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Social networking is the digital form of initiating, fostering and developing relationships with others using services such as Twitter and Facebook. Social networking services (SNSs) allow users to create user profiles and "friend" others (including strangers). Given their importance as information channels, social networking sites also permit the sharing of digital objects and pointers to useful information on the web. In many SNSs, users will confirm when they want to be friends with someone whether they are actual friends, family - or complete strangers. This is social networking in the digital age.
Many social networks offer privacy controls that permit their users to maintain at least some control over who can view their profile information. Being able to navigate privacy in social networks is one of the more important literacies to acquire in the web 2.0 world and because of so much digital interaction and sharing on the Internet. A recent social networking phenomenon using mobile devices is location-based social networking sites (SNSs). All kinds of informal social networking sites have existed on the Internet since its inception they but have increased in use and number in recent years. One of the problems with SNSs is that they collect data about members and share this information as social capital. The data and profiles are shared with members and companies. SNSs provide mechanisms to create personal pages and fill them with content such as blogs, digital photographs, music, short video clips and more. Networks are formed around this content as members link their pages to those of their friends and search through websites in search of new friends who might share their interests.
Membership on SNSs is on the rise. Facebook is one of the most popular websites on the Internet - second only to Yahoo in the number of page views per day with over 600 million members. This is two or three times the traffic of Google per day! Facebook is also rated the top site for 18-to-24-year-olds; these numbers are increasing.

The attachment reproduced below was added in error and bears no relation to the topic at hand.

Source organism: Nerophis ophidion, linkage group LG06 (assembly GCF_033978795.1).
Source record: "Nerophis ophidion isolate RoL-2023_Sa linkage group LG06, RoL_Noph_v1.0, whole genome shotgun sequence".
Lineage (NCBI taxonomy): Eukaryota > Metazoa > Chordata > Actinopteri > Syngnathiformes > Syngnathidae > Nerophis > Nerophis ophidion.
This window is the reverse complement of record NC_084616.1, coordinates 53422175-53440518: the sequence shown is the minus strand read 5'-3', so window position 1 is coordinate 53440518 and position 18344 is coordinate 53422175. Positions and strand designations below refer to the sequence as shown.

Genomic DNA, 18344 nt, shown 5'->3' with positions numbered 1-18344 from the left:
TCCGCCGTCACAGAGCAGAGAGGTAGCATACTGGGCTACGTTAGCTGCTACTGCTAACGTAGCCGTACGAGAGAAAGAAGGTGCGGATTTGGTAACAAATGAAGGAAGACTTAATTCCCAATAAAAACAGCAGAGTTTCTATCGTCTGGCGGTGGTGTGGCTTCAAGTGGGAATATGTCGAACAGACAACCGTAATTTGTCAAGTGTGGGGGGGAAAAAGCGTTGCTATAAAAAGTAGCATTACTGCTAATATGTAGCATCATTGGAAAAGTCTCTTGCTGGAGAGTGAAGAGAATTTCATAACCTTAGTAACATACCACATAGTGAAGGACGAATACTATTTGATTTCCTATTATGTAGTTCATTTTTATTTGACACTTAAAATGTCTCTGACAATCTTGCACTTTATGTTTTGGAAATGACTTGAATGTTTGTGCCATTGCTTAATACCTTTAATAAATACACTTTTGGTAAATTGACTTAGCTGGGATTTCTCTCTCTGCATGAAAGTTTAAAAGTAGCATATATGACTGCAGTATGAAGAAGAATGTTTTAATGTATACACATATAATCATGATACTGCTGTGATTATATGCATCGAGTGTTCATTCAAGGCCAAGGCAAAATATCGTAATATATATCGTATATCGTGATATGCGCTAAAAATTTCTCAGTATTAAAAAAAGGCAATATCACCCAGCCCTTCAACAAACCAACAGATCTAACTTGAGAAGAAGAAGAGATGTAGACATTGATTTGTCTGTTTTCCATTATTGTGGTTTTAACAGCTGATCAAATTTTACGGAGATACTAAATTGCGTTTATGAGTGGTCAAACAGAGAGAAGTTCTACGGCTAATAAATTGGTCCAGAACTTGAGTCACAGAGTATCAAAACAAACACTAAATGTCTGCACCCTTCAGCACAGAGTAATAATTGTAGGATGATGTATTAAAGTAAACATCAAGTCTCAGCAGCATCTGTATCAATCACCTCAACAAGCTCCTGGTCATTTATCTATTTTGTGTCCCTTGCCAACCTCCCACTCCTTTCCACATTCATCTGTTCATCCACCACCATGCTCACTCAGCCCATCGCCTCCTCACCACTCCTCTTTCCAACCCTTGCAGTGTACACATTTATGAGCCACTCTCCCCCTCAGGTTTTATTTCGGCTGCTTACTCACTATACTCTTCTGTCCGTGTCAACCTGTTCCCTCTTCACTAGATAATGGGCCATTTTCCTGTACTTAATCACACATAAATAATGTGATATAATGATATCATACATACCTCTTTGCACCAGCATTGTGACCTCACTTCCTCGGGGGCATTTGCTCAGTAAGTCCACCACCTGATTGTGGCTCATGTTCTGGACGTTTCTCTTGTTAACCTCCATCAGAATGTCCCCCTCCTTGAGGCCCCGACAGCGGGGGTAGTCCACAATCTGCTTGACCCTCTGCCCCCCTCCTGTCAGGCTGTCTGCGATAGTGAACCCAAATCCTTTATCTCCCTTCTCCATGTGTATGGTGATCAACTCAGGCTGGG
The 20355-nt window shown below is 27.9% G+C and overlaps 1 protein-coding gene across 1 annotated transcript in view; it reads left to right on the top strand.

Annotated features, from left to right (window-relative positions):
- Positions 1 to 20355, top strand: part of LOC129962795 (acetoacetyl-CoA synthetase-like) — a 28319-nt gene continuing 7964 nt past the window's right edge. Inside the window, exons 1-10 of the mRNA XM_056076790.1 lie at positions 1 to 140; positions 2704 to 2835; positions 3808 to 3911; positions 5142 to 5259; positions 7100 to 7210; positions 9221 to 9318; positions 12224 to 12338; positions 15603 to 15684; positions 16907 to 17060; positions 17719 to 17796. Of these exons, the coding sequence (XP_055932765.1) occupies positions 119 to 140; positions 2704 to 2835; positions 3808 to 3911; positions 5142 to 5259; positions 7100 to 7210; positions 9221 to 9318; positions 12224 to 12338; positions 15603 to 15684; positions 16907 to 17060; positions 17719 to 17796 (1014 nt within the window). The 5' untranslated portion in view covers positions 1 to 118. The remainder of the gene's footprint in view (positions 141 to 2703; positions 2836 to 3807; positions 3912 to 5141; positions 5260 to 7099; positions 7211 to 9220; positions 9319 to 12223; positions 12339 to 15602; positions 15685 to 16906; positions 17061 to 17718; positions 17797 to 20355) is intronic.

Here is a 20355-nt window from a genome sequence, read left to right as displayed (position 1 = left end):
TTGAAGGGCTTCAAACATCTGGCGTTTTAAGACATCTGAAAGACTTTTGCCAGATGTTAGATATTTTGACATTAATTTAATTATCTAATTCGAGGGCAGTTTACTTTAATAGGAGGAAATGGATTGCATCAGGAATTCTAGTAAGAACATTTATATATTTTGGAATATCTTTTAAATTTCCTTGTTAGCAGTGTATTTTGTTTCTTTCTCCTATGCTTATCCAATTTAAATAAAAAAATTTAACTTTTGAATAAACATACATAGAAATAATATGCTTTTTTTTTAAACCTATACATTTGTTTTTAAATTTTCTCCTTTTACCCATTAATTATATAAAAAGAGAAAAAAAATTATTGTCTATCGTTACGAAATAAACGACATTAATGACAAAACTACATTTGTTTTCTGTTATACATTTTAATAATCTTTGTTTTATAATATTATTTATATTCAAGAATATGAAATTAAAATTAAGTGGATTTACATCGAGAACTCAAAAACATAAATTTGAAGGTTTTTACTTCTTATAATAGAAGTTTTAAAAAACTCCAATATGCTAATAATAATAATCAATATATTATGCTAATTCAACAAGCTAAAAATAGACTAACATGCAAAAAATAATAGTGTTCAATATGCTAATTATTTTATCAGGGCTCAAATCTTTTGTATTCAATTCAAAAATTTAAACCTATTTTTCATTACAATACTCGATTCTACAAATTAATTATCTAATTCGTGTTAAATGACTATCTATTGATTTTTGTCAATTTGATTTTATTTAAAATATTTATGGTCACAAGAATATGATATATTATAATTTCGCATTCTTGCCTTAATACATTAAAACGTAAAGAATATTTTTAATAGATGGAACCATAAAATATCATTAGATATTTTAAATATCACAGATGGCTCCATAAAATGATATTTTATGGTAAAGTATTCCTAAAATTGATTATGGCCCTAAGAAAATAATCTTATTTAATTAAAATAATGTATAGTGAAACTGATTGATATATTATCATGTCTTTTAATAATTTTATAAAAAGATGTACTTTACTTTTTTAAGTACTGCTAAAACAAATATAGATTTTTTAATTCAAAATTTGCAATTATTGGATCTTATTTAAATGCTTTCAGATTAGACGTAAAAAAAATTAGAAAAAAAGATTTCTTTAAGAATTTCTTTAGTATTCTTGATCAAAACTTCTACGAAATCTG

Misuse of Facebook
For all its benefits, the rise of social media in healthcare brings two diametrically opposed forces into conflict: the transparent public nature of social media and rigid compliance guidelines designed to protect patient privacy. The challenges of social media in health reside in the gray areas of usage such as when nursing students in the United States were expelled for being photographed with a placenta or nurses who posted about their disdain for treating cop-killers on Facebook. Policymakers must go beyond writing social media policies and engage health professionals about usage. In 2010, a university student went to Facebook to vent his frustrations over getting his car towed; he engaged several hundred followers to comment about a specific towing company but they retaliated with a lawsuit. Here is the full story in the New York Times. Increasingly, there are complaints leading to lawsuits in the major social media information channels.
For several years now, SNSs have been used by health professionals for social and professional networking. SNSs are increasingly viewed as a way to manage institutional knowledge, disseminate peer-to-peer (P2P) information and highlight institutional achievement. Some examples of medical SNSs include LinkedIn, Sermo and Within3. Dedicated medical SNSs require that all members be screened against state licensing board lists. In addition, SNSs are of interest to pharmaceutical companies who spend "32 percent of their marketing dollars" to influence opinion leaders in medicine, and within medical social networks. Some techno-savvy health librarians have started to experiment with microblogging using Twitter, a social networking tool that lets your contacts know what you are doing at any given time via phone, instant messaging or on the web.
There are several ways libraries can utilize social networking tools. Since library work inevitably involves interactions with communities of users, social networking is a digital extension of our liaison activities. This work may be more important in the years ahead given the ubiquity of online access, the limited use of physical libraries, and the need to share knowledge with our clients, and each other. Librarians can use these tools to assist clientele to share information across their network of friends. By creating discussion groups and communities of practice (COPs) on MySpace or similar resources, health librarians can meet some of the information needs of health professionals. For instance, there are discussion groups for users who want to discuss treatments of specific injuries. Librarians working with the general public might also consider recommending or even setting up support groups for a particular condition or a disease, like the MySpace Cure Diabetes group. Specifically geared for use in the library environment is a tool called Library Thing (LT). LT is a library social network site and a place for members to register the books they are reading; it promotes social interactions, book recommendations, self-classification, and monitoring of new books as well.